— Chris DeVore (@crashdev) May 10, 2016
—It’s good to see the state’s tech industry association taking on the issue of sex trafficking. The Washington Technology Industry Association convened a conference on the topic this week, pointing out some startling links between prostitution and the tech industry. Journalist Ruchika Tulshyan reports on the conference for Crosscut.
—What can cows, dogs, and parrots tells us about machine learning? Read our coverage of Madrona Venture Group’s machine learning and artificial intelligence event summit this week to find out. We also covered a new Madrona-backed startup, Integris.io, which aims to help companies manage their use of customer data.
—Of course, Seattle is not the only city where strides are being made on this frontier of computing. Xconomy’s Jeff Engel, who is based in the Boston area, digs into what’s happening at Amazon’s growing research lab in Kendall Square, including work in support of Alexa speech recognition, and Mitsubishi Electric Research Laboratories, which is trying to “crack the cocktail party problem.” He’s not referring to running out of tonic.
—Last week, we reported on Bellevue, WA-based Echodyne’s new lightweight, high-performance radar designed to give drones the ability to “sense and avoid” other objects when flying beyond the operator’s line of sight. This week, Amazon revealed that a research team in Austria is working on computer vision technology for the same purpose. Components of Amazon’s planned Prime Air drone delivery system are being developed at research centers around the world.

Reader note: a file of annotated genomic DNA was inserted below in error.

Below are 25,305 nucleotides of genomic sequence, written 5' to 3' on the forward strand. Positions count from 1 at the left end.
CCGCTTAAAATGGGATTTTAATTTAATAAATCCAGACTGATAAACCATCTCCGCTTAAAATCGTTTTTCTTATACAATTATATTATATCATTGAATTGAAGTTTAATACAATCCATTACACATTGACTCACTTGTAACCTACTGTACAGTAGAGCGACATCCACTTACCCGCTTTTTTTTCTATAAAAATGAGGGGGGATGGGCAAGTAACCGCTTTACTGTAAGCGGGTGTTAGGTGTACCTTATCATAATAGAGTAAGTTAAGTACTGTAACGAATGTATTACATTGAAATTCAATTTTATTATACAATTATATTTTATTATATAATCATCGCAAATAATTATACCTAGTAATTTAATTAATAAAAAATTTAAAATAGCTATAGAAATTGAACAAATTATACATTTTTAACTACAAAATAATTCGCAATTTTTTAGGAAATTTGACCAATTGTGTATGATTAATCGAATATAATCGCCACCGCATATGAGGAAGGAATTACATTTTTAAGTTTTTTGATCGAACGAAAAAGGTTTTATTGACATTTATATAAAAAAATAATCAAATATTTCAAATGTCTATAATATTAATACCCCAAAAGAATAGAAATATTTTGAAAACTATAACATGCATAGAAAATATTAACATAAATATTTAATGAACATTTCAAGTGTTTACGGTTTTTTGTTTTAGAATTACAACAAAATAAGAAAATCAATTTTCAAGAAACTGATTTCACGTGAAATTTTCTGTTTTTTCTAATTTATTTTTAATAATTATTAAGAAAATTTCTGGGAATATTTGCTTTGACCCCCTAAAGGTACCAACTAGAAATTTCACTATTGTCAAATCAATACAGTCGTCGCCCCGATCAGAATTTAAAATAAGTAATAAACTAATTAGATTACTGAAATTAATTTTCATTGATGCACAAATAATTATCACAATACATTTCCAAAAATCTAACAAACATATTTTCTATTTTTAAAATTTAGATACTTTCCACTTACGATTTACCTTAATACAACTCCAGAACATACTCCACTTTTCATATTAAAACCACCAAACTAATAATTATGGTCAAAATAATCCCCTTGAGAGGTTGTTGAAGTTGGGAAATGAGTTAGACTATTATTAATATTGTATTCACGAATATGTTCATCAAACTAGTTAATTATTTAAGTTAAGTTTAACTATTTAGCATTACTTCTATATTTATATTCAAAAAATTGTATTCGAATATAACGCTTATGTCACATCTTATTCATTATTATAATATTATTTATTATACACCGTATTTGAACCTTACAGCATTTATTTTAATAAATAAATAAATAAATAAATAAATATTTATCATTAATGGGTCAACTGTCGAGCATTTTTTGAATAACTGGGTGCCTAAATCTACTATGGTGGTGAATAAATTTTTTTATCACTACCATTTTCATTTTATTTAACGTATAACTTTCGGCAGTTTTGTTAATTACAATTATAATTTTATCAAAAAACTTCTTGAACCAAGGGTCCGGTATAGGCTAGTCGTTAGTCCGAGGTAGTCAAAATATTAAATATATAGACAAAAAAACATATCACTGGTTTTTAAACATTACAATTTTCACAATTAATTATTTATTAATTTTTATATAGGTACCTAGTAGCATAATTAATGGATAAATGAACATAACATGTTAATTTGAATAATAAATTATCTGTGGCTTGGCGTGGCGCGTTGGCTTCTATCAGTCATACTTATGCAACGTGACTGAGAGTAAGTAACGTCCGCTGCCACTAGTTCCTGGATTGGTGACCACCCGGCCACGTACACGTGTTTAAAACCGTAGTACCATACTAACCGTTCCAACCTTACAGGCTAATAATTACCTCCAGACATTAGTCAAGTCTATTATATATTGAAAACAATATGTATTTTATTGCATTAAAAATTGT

“Our new team in Austria will support all aspects of our ‘sense and avoid’ system, which we compare with getting our vehicles to behave less like cars and more like horses,” writes Paul Misener, Amazon’s vice president for global innovation policy and communications. “Like smart animals, the drones must know when they are getting into trouble, and avoid colliding with things, without a human intervening. They must be independently safe.”
—We reported on the innovative investigation into e-waste recycling practices undertaken by Seattle-based Basel Action Network. The nonprofit, which is focused on international flows of toxic materials, planted broken monitors and printers outfitted with custom GPS trackers to follow their movement through the recycling chain. The findings are troubling: Of the 200 devices deposited at e-waste collection sites around the country, at least 65 wound up overseas. That’s despite assurances from many recyclers that they don’t send waste to places with weak environmental and labor regulations.